Worry – how to cope with it

Worry – how to cope with it

Here are some advice on what you can do to feel better while simultaneously supporting the people around you.

What is worry? 

Worry and fear are common reactions to unusual situations, such as crises or various types of threats. When we are anxious, there's a risk that we may generalize our views to make sense of the world, which can make us even more afraid. Here are some advice on what you can do to feel better while simultaneously supporting the people around you. 
Worry and anxiety are two words we often use to describe the same feeling, but it is important to distinguish them. 

  • When crises and disasters strike, it is common to experience worry and fear. These are essentially positive reactions that help us to be cautious when threatened or faced with difficult events. 
  • Anxiety is an intense feeling of uneasiness and discomfort in the body that can occur in crisis situations, but also when there is no clear external threat. Anxiety can be unpleasant, but it is not dangerous. 

Mental illness is the common term for long-term worry, anxiety, depression and sleep disorder. 

Why do I feel worried? 

Worry is triggered by our thoughts and what is happening around us. Worry is a reaction to difficult events, crises and threats - such as diseases, natural disasters and wars. It is also common to feel worried about your health, loved ones, employment and finances.  
If these thoughts don´t go away or if you find the situation unbearable, it is important to request support. You can book an appointment with your healthcare centre. In case of an emergency, call 112.

How does worry affect the body? 

When we feel worried the body mobilises. Our senses are sharped, our muscles get tense and we become ready to react. This is not dangerous, but without recovery it can become a burden for the body and create damages in the long run. 
In everyday life, we experience both worry and recovery on a daily basis. If the cause of the worry persists over time, or if it is compounded by events and situations that create more stress, an imbalance cab develop.

Signs of stress 

Signs of too much stress can include tense muscles, stomach aches, trouble sleeping, difficulty with concentrating and mood swings. Thinking ability and memory can also be affected. 
Imbalance and too much stress can lead you to neglect taking care of yourself or skip doing what you usually do to recover. You may not have the time and energy or the situation may prevent you from being able to see your friends or continue with your hobby.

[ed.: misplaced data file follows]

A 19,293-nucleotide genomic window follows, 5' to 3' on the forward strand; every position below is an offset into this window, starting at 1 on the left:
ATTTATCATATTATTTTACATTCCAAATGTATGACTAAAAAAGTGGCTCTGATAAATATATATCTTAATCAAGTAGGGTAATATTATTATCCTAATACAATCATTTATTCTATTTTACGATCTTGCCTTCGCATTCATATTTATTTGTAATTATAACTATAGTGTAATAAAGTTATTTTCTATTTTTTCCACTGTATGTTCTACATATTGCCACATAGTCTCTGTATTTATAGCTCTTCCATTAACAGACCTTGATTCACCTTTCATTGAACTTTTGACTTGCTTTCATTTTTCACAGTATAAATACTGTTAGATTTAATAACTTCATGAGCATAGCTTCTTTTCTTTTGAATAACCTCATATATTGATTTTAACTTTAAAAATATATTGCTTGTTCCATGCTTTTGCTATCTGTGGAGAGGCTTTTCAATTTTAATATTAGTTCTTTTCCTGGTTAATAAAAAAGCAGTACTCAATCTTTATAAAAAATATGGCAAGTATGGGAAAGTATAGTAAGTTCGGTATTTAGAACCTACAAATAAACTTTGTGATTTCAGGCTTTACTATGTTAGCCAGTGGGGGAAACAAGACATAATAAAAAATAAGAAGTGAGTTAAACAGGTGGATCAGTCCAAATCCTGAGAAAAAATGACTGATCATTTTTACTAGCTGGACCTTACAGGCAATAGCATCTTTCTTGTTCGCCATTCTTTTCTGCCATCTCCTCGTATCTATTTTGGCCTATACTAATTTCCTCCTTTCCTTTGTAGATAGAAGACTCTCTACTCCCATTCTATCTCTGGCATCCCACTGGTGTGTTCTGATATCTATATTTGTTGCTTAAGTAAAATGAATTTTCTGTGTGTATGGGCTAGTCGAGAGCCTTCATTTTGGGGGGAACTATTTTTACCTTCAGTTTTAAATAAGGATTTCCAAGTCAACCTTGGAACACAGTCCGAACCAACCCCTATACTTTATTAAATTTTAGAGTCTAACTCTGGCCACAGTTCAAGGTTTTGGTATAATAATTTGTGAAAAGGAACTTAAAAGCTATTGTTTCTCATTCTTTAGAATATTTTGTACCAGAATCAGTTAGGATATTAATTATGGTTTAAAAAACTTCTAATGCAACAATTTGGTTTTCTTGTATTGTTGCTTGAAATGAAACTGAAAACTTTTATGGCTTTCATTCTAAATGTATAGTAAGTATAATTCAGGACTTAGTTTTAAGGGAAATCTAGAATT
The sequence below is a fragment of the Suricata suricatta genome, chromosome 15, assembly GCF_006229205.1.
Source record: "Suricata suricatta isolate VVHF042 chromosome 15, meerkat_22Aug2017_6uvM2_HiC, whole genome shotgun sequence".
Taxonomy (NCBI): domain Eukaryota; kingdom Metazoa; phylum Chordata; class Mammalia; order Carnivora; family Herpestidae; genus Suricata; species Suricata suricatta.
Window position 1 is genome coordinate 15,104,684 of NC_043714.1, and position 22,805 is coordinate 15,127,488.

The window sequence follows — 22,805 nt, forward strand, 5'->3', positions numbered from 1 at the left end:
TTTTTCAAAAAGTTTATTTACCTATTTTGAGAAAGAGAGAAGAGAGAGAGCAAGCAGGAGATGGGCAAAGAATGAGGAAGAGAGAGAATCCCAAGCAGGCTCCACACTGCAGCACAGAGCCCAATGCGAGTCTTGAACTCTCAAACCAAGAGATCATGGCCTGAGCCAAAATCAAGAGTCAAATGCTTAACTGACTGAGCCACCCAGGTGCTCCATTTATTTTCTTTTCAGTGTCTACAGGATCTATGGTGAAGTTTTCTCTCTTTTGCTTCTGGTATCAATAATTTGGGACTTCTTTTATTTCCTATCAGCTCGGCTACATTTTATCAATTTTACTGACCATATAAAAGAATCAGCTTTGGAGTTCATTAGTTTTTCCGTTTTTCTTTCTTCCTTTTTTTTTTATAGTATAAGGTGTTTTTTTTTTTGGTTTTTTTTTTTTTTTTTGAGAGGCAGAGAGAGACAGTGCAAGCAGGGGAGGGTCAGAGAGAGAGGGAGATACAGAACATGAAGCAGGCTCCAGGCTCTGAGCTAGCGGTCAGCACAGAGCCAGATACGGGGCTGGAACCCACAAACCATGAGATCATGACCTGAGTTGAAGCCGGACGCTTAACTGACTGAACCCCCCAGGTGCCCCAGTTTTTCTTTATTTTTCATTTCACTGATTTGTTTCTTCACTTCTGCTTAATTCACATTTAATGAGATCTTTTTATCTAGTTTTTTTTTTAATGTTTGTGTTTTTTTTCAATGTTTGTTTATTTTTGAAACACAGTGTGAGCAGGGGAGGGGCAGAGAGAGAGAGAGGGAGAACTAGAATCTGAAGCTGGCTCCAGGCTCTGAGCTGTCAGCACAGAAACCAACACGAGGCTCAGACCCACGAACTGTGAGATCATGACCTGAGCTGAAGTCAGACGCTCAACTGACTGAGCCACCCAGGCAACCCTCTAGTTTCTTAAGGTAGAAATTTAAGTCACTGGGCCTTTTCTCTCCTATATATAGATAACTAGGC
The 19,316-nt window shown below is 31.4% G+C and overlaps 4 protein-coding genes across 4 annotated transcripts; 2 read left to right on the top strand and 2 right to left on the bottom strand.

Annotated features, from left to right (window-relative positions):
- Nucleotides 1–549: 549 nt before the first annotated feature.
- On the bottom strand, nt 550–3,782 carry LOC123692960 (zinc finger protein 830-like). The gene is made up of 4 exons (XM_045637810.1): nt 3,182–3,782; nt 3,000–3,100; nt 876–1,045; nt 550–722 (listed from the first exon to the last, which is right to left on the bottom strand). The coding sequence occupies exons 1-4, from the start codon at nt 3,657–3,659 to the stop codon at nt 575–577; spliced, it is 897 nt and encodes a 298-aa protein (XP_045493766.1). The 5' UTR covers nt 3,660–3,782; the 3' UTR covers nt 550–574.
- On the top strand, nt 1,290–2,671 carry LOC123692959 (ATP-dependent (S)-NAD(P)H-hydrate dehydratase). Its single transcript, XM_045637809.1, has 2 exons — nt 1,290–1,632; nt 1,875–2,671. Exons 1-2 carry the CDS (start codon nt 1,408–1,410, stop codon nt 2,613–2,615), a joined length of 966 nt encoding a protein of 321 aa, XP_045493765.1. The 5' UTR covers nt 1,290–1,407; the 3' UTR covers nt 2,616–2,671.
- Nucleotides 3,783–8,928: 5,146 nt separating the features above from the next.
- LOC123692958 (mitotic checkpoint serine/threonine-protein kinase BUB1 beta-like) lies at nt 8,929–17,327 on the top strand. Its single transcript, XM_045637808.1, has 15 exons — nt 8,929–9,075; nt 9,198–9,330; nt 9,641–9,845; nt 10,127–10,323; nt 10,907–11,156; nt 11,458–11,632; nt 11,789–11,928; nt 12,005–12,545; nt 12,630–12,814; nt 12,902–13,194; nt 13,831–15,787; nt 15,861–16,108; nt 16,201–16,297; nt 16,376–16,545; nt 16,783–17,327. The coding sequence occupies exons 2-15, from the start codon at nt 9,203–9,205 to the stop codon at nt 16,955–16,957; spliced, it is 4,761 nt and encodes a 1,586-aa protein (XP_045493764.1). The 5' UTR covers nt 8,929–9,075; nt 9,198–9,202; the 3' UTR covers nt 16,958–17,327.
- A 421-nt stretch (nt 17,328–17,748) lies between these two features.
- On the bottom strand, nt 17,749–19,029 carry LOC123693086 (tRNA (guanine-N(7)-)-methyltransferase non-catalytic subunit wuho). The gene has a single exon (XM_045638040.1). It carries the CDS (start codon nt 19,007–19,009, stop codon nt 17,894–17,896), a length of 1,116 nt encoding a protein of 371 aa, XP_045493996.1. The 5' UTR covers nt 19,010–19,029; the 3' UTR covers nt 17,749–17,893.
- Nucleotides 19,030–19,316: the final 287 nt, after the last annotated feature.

Physical symptoms can also limit your mobility. There is a risk that your stress will increase at the same time as the opportunities for recovery decrease.

How to feel better when you’re worried 

In difficult life situations or worrisome, stressful periods, there are many things you can do to feel better, reduce stress and strengthen your resilience. Every time you manage to break your stress cycle, it contributes to your recovery and helps you manage stress better.

8 advice to reduce worry  

  • Talk to someone about your worries and feelings.
  • Don’t isolate yourself and ponder. Spend time with someone you feel safe with, even if you don’t want to talk about what you are feeling and thinking. 
  • Keep doing those things that make you feel good.
  • Stick to your routines.
  • Be physically active.
  • Try to balance your thoughts and avoid thinking in “black and white”.
  • Simple relaxation and breathing exercises can help you find a moment of calm.
  • Offer your help to others. Sometimes it helps to shift the focus from yourself to someone else. 

Worry-reducing exercises 

Certain exercises can help you get back into balance and live in the moment.  

  • Deep breathing – helps you relax. 
  • Exercise in physical presence – helps with severe stress and in case of anxiety or panic attacks. 

These exercises can be done anytime, anywhere. You can increase their effectiveness by repeating them several times. To get a more long-lasting effect, the exercises need to be done regularly. 
Keep in mind that it may take some time before you feel comfortable doing the exercises.